Walter Echo-Hawk is a Native American attorney, tribal judge, author, activist, and law professor. He represents Indian tribes on important legal issues, such as treaty rights, water rights, religious freedom, prisoner rights, and repatriation rights. His career spans the pivotal years when Indian tribes reclaimed their land, sovereignty, and pride in a stride toward freedom.
 
As a Native American rights attorney since 1973, Walter worked at the epicenter of a great social movement alongside visionary tribal leaders, visited tribes in indigenous habitats throughout North America, and was instrumental in the passage of landmark laws—such as, the Native American Graves Protection and Repatriation Act (1990) and the American Indian Religious Freedom Act Amendments (1994). He litigated in many of the epic struggles and has written extensively about the rise of modern Indian nations as a Native American author with first-hand experience, such as his groundbreaking book, In the Courts of the Conqueror: The 10 Worst Indian Law Cases Ever Decided (2010) .

Walter speaks extensively and appears in film and radio to educate the American public about tribal life, culture, and indigenous justice. He is currently on a national book tour for his new book, and appeared in The Development of NAGPRA, a new film about the Native American repatriation movement produced by the National Park Service in 2010, and several national radio programs. Always thought-provoking, inspirational, and sometimes provocative, he explains complex issues in a professional, but easily-understood style.

 

 

IN THE LIGHT OF JUSTICE: THE RISE OF HUMAN RIGHTS IN NATIVE AMERICA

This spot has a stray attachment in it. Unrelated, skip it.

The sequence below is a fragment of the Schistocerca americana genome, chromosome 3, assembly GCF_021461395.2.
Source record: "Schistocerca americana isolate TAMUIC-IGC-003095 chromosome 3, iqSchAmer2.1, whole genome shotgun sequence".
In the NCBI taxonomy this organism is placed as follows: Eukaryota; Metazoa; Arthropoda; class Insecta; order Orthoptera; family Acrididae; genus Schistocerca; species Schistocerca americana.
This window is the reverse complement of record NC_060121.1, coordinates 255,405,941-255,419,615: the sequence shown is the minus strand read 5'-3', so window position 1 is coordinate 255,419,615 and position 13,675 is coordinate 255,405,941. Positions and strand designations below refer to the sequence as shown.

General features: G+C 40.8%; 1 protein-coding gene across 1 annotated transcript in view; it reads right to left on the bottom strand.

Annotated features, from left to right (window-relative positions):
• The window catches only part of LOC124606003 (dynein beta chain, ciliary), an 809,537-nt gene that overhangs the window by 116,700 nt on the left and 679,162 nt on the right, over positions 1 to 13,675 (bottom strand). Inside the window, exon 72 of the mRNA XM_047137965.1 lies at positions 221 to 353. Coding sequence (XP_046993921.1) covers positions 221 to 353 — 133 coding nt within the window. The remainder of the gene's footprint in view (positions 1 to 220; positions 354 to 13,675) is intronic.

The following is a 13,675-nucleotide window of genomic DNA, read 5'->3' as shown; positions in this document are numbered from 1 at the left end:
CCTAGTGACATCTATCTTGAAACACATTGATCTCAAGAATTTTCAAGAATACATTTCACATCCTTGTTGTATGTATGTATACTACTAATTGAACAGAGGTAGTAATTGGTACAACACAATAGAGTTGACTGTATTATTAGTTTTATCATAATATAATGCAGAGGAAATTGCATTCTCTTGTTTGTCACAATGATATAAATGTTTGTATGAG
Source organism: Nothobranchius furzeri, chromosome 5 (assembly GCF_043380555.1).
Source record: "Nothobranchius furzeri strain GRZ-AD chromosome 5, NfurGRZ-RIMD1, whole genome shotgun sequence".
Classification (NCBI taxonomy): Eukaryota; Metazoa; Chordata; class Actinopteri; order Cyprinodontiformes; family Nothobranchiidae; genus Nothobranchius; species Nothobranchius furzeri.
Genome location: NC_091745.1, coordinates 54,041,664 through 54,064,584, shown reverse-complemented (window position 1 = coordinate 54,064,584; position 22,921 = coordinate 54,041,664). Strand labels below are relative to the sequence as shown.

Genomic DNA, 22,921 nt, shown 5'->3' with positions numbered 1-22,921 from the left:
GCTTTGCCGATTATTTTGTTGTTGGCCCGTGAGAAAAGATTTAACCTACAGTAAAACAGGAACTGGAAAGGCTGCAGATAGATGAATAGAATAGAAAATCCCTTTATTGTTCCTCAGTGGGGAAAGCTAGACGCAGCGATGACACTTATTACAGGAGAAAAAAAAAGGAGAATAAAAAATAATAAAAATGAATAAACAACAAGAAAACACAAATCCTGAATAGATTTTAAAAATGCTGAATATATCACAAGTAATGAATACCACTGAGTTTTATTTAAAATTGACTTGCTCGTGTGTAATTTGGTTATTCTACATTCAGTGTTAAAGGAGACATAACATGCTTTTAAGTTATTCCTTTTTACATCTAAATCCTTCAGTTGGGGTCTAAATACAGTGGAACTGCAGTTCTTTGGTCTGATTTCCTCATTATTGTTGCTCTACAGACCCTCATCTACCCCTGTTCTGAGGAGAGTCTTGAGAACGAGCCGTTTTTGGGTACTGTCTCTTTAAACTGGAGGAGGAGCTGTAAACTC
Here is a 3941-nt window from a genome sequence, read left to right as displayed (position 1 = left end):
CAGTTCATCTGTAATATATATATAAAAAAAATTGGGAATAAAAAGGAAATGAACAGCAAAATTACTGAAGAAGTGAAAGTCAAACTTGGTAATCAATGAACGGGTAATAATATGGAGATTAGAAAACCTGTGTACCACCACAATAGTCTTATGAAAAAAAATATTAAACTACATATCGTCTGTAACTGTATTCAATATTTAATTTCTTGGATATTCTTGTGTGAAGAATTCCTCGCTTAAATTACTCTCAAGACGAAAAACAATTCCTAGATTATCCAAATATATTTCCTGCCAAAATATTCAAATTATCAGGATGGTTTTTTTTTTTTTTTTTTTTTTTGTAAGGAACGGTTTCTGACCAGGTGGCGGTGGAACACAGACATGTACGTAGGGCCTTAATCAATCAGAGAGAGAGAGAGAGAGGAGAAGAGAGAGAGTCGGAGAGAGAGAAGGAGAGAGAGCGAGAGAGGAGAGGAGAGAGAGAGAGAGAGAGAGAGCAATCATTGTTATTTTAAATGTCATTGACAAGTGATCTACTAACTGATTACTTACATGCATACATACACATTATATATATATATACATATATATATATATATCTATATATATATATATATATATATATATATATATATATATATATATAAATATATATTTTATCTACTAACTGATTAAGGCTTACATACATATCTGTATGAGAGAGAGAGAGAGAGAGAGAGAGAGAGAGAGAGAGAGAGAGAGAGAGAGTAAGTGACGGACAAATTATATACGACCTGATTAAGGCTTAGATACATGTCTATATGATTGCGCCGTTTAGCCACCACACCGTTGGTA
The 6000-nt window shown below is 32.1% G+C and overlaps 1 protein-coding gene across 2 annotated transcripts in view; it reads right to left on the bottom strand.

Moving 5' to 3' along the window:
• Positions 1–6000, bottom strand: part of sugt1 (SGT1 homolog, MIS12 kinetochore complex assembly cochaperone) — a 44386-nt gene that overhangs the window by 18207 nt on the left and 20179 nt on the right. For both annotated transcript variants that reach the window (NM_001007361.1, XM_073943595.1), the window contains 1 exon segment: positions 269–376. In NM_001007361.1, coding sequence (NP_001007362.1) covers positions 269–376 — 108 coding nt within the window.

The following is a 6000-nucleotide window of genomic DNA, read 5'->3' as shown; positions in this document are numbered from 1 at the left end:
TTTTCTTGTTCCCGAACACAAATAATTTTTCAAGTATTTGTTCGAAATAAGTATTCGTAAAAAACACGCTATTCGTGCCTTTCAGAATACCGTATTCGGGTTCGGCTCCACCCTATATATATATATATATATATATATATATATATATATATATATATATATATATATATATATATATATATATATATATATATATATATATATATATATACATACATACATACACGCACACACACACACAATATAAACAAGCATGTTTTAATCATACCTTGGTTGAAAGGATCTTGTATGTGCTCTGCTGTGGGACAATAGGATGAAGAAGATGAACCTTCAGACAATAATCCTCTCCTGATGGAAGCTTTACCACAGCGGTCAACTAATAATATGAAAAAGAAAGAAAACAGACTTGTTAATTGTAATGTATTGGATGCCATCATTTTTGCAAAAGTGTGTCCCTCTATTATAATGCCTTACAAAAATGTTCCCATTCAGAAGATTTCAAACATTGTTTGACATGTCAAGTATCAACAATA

In 2007, the United Nations approved the United Nations Declaration on the Rights of Indigenous Peoples. United States endorsement in 2010 ushered in a new era of Indian Law and policy. In this groundbreaking talk, Walter highlights the steps that the United States, as well as other nations, must take to provide a more just society and heal past injustices committed against indigenous peoples.

IN THE COURTS OF THE CONQUEROR: RE-THINKING FEDERAL INDIAN LAW

This talk examines the forces at work in the "dark side" of federal Indian law that renders indigenous rights vulnerable. Walter expertly offers a blueprint for strengthening those rights in the 21st century. Walter also dives into case studies of Supreme Court cases that changed the fate of Native Americans, providing the contemporary historical and political context of these cases, and explaining how the decisions have adversely affected the cultural survival of Native people to this day.

 

In the Courts of the Conqueror should be required reading for all Americans who care about the inherent human rights of religious and political freedom.
— Phil Cousineau, author of "The Art of Pilgrimage"